Reporting services can create data sets on top of Oracle stored procedures. Sure, the manual says so, but this afternoon, I tried to get things up and running, and I want to share some of the dead ends and problems I experienced in that, maybe it can help you avoid these obstacles. Don’t panic, not all paths are dead ends, we got to the stored procs in Oracle via Reporting Services .
Please note that I’m not an oracle expert, nor did I spend days figuring these things out. So please, if you can share your experience, please do so!
There are two important decisions that can cause this querying to go wrong:
- Which data provider do we use?
- How do we create the procedure in Oracle
First the data provider. I installed Oracle 10g Express edition on the same machine that was running Microsoft Reporting Services 2008 R2. To test the connection with Oracle independent of the Microsoft product stack, I also installed the freeware version of Toad. A first frustration that I ran into was that I was unable to connect to Oracle from Toad on my 64 bit version of windows 7. I could access Oracle from the web interface, but not from Toad. Installing the client tools for Oracle express didn’t help .
So I moved to 32 bit box of Win7. Installing Oracle Express with client tools on this box and… hurray, Toad can talk to Oracle. Next, I used Integration Services to push the DimGeography table from AdventureworksDW into my Oracle.
Time to query the data from Reporting Services. I first try sending an explicit query with the three data providers that I have on my machine:
- Microsoft OleDb Provider for Oracle (MSDAORA)
- Oracle Provider for OLE DB (OraOLEDB)
- Oracle (OracleClient .Net)
Configuring the data provider is straight forward, only remember to not use “.” or “(local)” as the name of the local machine, but use localhost (or 127.0.0.1) instead.
When I create a dataset with query type Text, I can start the graphical query builder. The query builder lists nicely all tables and views, and is clever enough to put double quotes around my object names.
Also query type Table is available, but unfortunately, this one does not list the available tables, I must type the table name myself. Don’t forget to put double quotes around the table name, or Oracle can become angry at you!
Query type Stored Procedure is available as well, but whatever I tried, I could not get it working. Nothing shows up in the drop-down box, typing the procedure name results in an error asking for parameters, when I start adding parameters in the call as well, it either claims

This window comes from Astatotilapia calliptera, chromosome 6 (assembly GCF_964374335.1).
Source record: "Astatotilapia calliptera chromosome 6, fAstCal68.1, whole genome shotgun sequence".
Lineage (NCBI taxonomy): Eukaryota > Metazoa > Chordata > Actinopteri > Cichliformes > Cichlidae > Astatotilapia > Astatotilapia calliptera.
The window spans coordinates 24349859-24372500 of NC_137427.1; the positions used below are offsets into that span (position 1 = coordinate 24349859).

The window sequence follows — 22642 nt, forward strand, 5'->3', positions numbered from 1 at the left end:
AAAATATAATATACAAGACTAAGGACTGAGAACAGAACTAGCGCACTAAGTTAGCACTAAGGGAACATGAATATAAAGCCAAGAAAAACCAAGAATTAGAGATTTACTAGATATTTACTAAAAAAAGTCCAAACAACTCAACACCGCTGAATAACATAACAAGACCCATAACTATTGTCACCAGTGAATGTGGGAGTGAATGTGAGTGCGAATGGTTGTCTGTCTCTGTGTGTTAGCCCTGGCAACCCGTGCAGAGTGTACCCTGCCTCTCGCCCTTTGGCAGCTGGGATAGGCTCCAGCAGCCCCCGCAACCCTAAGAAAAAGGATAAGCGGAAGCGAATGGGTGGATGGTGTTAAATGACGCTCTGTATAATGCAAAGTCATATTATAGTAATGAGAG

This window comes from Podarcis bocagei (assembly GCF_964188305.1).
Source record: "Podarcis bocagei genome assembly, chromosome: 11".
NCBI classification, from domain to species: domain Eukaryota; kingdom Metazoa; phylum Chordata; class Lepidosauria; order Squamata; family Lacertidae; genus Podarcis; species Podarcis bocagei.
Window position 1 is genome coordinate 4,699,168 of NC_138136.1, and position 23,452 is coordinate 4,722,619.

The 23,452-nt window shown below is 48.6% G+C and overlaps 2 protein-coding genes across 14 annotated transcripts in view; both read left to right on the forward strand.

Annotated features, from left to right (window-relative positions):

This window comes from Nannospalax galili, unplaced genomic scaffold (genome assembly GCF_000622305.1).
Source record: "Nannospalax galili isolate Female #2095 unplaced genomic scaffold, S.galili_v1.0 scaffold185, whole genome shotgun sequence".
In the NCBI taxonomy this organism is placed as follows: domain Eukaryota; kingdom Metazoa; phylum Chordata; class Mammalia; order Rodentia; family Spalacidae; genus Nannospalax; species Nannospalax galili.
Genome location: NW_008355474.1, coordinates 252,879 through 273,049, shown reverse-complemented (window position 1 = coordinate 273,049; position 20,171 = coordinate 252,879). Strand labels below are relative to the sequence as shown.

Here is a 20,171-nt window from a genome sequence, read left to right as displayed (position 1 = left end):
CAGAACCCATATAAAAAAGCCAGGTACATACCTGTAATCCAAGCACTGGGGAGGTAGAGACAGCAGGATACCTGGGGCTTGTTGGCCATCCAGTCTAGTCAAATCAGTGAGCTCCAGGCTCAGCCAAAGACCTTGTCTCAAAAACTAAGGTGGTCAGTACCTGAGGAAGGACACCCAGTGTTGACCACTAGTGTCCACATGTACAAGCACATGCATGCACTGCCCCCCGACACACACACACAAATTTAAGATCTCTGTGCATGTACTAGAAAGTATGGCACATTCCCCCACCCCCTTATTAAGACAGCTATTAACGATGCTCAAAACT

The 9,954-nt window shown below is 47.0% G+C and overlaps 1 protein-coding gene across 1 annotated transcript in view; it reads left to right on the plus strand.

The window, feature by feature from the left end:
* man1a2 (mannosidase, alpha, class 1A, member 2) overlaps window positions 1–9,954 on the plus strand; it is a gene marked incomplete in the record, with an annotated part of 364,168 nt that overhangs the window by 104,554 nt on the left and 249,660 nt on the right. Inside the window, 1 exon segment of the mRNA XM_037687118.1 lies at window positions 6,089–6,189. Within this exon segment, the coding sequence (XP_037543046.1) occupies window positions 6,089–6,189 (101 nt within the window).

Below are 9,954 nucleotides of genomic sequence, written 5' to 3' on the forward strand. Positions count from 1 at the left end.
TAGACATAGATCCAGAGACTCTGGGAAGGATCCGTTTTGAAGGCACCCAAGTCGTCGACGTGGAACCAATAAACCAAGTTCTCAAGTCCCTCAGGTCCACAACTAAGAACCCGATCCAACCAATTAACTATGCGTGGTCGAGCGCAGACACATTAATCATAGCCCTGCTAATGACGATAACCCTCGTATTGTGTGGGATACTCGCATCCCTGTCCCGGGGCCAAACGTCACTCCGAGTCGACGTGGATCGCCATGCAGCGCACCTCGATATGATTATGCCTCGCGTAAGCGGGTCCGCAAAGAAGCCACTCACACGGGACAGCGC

ORA-06550 PLS-00201 identifier must be declared, or
ORA-06550 PLS-00306 wrong number or types of arguments, or
ORA-01008 not all variables bound
I gave up on this one.
Also easy to configure this Oracle OleDb driver, just as MSDAORA. When building a query in the graphical query builder environment, the query builder doesn’t put double quotes around table and column names, which causes error
ORA-00942: table or view does not exist.
Of course, we can manually add the quotes, but it’s nice if computers work for us, not the other way around. Besides this, the driver seems to give the same results as MSDAORA, and I can’t seem to get the stored procedure calls up and running. Next!
Last one down the list. Configuring the DataSource is comparable with the two previous: local connections should refer to Localhost or 127.0.0.1, not just “.”. As query type, only Text and Stored procedure is available, not Table. The Text graphical query builder behaves as with MSDORA.
But the very good news is that if you create an Oracle stored procedure in the proper way (more on that in a second), that you can select the stored procedure radio button and the drop-down box will be populated with the Oracle stored procedures! Just select one from the list and it will behave exactly as on sql server: All the regular parameters of the stored procedure become report parameters, and a data set is built based on the first table returned by the stored procedure.
Building the Oracle stored procedure
Oracle is somewhat different from SQL Server when it comes to stored procedures. In Oracle you can create a package, a container in which you can declare and implement variables, stored procedures, functions,…. In contrast to SQL Server, a stored procedure in Oracle cannot return a table, only functions can do so. But … we still need to use the stored procedure anyhow, if we want it to show up in the Reporting services drop-down box. The trick is to make sure this stored procedure builds up the result in a REF CURSOR, and make this ref cursor a parameter! To illustrate this, I show you the code to get a list of all cities in a particular country (a lot of thanks to Philippe Clercq for writing this!)
CREATE OR REPLACE PACKAGE sp_country AS
type ref_cursor is REF CURSOR;
PROCEDURE get_city(country_name IN varchar2 default null,po_cursor out ref_cursor);
CREATE OR REPLACE PACKAGE sp_country AS
PROCEDURE get_city(country_name IN varchar2,po_cursor out ref_cursor) IS
open po_cursor for SELECT
"GeographyKey", "City", "StateProvinceCode",
"StateProvinceName", "CountryRegionCode", "EnglishCountryRegionName",
"SpanishCountryRegionName", "FrenchCountryRegionName", "PostalCode",
FROM DW."DimGeography" g
where upper(g."EnglishCountryRegionName") like upper(country_name||'%');
And with that, we could finally build our Reporting Services report on top of Oracle Express Edition (XE) and have the stored procedures show up in the drop down box. Of course, once your data is in, it doesn’t matter anymore whether you build your reports on top of SQL Server or Oracle.